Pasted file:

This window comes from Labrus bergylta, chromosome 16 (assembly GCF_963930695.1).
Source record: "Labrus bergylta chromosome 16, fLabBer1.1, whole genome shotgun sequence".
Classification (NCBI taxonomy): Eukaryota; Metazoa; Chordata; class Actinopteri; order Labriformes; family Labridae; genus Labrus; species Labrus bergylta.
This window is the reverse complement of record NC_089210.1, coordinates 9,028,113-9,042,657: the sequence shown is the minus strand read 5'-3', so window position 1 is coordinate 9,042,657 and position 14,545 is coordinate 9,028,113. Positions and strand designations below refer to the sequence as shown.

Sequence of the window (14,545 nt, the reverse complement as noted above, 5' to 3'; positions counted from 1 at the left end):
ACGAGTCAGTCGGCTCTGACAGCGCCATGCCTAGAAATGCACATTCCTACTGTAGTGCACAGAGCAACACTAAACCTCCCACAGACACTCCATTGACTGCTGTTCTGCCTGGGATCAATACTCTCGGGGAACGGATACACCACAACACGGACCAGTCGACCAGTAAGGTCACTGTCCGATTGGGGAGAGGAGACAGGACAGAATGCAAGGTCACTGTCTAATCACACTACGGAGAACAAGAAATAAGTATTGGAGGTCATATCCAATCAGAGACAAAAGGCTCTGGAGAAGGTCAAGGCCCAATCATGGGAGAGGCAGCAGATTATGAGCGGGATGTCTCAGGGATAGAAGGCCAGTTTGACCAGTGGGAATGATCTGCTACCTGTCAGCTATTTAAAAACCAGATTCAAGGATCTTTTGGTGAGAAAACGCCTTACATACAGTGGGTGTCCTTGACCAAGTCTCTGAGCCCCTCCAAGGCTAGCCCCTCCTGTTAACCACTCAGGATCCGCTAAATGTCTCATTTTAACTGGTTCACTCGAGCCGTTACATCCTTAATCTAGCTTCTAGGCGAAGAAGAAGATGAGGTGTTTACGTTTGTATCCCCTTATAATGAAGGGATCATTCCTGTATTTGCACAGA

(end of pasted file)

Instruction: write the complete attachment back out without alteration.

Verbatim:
This window comes from Labrus bergylta, chromosome 16 (assembly GCF_963930695.1).
Source record: "Labrus bergylta chromosome 16, fLabBer1.1, whole genome shotgun sequence".
Classification (NCBI taxonomy): Eukaryota; Metazoa; Chordata; class Actinopteri; order Labriformes; family Labridae; genus Labrus; species Labrus bergylta.
This window is the reverse complement of record NC_089210.1, coordinates 9,028,113-9,042,657: the sequence shown is the minus strand read 5'-3', so window position 1 is coordinate 9,042,657 and position 14,545 is coordinate 9,028,113. Positions and strand designations below refer to the sequence as shown.

Sequence of the window (14,545 nt, the reverse complement as noted above, 5' to 3'; positions counted from 1 at the left end):
ACGAGTCAGTCGGCTCTGACAGCGCCATGCCTAGAAATGCACATTCCTACTGTAGTGCACAGAGCAACACTAAACCTCCCACAGACACTCCATTGACTGCTGTTCTGCCTGGGATCAATACTCTCGGGGAACGGATACACCACAACACGGACCAGTCGACCAGTAAGGTCACTGTCCGATTGGGGAGAGGAGACAGGACAGAATGCAAGGTCACTGTCTAATCACACTACGGAGAACAAGAAATAAGTATTGGAGGTCATATCCAATCAGAGACAAAAGGCTCTGGAGAAGGTCAAGGCCCAATCATGGGAGAGGCAGCAGATTATGAGCGGGATGTCTCAGGGATAGAAGGCCAGTTTGACCAGTGGGAATGATCTGCTACCTGTCAGCTATTTAAAAACCAGATTCAAGGATCTTTTGGTGAGAAAACGCCTTACATACAGTGGGTGTCCTTGACCAAGTCTCTGAGCCCCTCCAAGGCTAGCCCCTCCTGTTAACCACTCAGGATCCGCTAAATGTCTCATTTTAACTGGTTCACTCGAGCCGTTACATCCTTAATCTAGCTTCTAGGCGAAGAAGAAGATGAGGTGTTTACGTTTGTATCCCCTTATAATGAAGGGATCATTCCTGTATTTGCACAGA